New curriculum guides communities on engaging with youth

AMES, Iowa — An Iowa State University project to involve Des Moines youth in discussions of what their communities need has turned into an easy-to-use curriculum for communities anywhere to implement.

In 2014, faculty from across campus formed the Design Dialogues project, which sought to identify barriers and enablers to Black and Latinx youth’s academic success and college attainment. This grew from research that shows schools and learning play an important role in community well-being, but are often left out of neighborhood revitalization efforts. 

Frankie Torbor

Frankie Torbor, a 2016 community and regional planning
graduate, worked as a peer facilitator during the Design
Dialogues workshops in Des Moines. Image has been
altered to protect identity. Photo provided by Jane Rongerude

The project is led by Katherine Richardson Bruna, professor in the School of Education; Kimberly Greder, professor of human development and family studies and family life extension state specialist for ISU Extension and Outreach; and Jane Rongerude, associate professor of community and regional planning.

“Youth are often not included in community plans,” Rongerude said. “They’re users of our neighborhoods, they’re a big part of the community, yet their voices are often not represented in neighborhood plans.”

In collaboration with the ISU 4U Promise program, the team identified neighborhoods in Des Moines to lead workshops guiding young people through activities to think critically about their neighborhoods, to articulate shared visions for community change, and to identify pathways to realize those goals. The workshops in 2015 consisted of self-portraits, mental maps, think sheets, “placeness” maps and more.

In one exercise that asked youth to map their “learning places,” the most frequently mapped place was home.

“So often when we talk about marginalized communities, they become pathologized, but in fact they’re doing exactly what they’re supposed to do,” Rongerude said. “They’re feeling cared for and taught in those places. It’s one thing for us as experts to say this is how it is, but to see kids identify that for themselves is very powerful.”

Greder says the project highlighted the disconnection that youth feel with various systems in their lives: schools, businesses, community organizations, etc.

Dialogue to drop in anywhere

Design Dialogues was not simply “an interesting after-school exercise,” Rongerude says. The curriculum that resulted is intended for community organizations anywhere that are actively looking to engage with their youth. It’s available for free through ISU Extension and Outreach.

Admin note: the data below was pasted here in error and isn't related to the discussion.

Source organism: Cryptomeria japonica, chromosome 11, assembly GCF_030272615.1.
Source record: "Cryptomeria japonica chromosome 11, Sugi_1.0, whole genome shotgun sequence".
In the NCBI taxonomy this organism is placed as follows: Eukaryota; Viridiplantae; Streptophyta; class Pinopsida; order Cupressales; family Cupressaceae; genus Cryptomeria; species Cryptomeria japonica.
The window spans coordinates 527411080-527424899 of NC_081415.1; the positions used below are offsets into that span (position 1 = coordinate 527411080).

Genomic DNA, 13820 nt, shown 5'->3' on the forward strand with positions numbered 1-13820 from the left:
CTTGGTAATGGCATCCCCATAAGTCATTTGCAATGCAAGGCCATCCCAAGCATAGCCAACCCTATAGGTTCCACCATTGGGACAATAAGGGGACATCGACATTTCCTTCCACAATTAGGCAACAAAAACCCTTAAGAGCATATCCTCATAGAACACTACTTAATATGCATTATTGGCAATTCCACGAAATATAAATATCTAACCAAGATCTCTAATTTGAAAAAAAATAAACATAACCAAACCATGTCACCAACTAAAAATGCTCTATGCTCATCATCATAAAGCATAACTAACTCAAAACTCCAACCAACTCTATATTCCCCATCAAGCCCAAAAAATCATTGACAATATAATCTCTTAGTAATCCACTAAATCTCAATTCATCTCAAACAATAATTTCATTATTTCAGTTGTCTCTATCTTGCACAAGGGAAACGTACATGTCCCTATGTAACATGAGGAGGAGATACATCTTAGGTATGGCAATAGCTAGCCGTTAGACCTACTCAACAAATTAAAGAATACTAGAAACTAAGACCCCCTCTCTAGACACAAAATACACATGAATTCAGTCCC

“Time, commitment, creativity and passion are really what’s needed to drive and implement this effort,” Greder said.

Frankie Torbor, a 2016 community and regional planning graduate who served as a peer facilitator on this project, says the program was valuable not only to apply what he was learning in the classroom but to gain experience in research as an undergraduate student.

“This was my first taste of the community engagement part of the planning process,” he said. “It sounds cliché but young people are the future and it’s important to engage them at that stage because they’re benefiting from and experiencing what’s offered in their neighborhoods and towns for years to come.”

The more local, the better

With a rise in youth activism and community engagement this year, Greder points out that the Design Dialogues project is meant not to discount change that is already occurring but to complement existing efforts and provide a system of frameworks and processes.

“Some things are common across time, but the context of people’s lives changes,” Greder said. “There’s a lot of variance in context across the state of Iowa, and not even rural versus urban but within urban, contexts are different. The more local you can get data, the more you can fine-tune your practice.”

Following the workshops, youth put together reports and presentations and led community tours to show their intended audiences what they envision for their neighborhoods and communities, an important exercise to help youth “become familiar with the process of speaking to power,” Rongerude said.

However, Greder points out, “It’s up to those with the privilege of receiving this information to actually take that and do something with it.”

This project received funding from the College of Human Sciences collaborative intramural seed grant program, community and regional planning department, ISU 4U Promise, ISU Extension and Outreach Community and Economic Development program and the Neighborhood Project.